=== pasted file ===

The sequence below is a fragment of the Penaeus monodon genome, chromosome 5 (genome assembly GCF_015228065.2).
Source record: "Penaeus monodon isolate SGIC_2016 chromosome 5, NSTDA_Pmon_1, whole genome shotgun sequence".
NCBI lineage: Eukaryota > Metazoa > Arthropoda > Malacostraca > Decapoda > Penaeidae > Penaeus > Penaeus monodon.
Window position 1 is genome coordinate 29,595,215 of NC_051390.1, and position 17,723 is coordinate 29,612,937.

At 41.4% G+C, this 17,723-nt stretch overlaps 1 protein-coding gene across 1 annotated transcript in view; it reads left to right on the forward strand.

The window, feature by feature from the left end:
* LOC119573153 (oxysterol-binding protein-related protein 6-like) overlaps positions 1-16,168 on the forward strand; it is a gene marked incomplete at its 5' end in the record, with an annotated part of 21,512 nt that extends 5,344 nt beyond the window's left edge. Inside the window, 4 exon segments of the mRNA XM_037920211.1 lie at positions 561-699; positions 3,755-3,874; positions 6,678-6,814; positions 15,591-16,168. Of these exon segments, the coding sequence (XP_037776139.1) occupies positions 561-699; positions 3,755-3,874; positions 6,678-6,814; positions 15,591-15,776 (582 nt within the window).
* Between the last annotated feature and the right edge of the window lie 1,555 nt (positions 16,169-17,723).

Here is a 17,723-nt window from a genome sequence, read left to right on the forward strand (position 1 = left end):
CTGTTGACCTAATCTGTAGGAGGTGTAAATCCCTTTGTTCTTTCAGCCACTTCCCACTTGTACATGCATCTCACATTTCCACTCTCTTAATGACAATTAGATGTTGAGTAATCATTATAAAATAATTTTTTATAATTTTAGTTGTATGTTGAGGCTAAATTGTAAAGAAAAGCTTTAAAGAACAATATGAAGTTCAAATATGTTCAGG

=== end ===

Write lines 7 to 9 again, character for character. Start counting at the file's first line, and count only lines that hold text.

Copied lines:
* LOC119573153 (oxysterol-binding protein-related protein 6-like) overlaps positions 1-16,168 on the forward strand; it is a gene marked incomplete at its 5' end in the record, with an annotated part of 21,512 nt that extends 5,344 nt beyond the window's left edge. Inside the window, 4 exon segments of the mRNA XM_037920211.1 lie at positions 561-699; positions 3,755-3,874; positions 6,678-6,814; positions 15,591-16,168. Of these exon segments, the coding sequence (XP_037776139.1) occupies positions 561-699; positions 3,755-3,874; positions 6,678-6,814; positions 15,591-15,776 (582 nt within the window).
* Between the last annotated feature and the right edge of the window lie 1,555 nt (positions 16,169-17,723).

Here is a 17,723-nt window from a genome sequence, read left to right on the forward strand (position 1 = left end):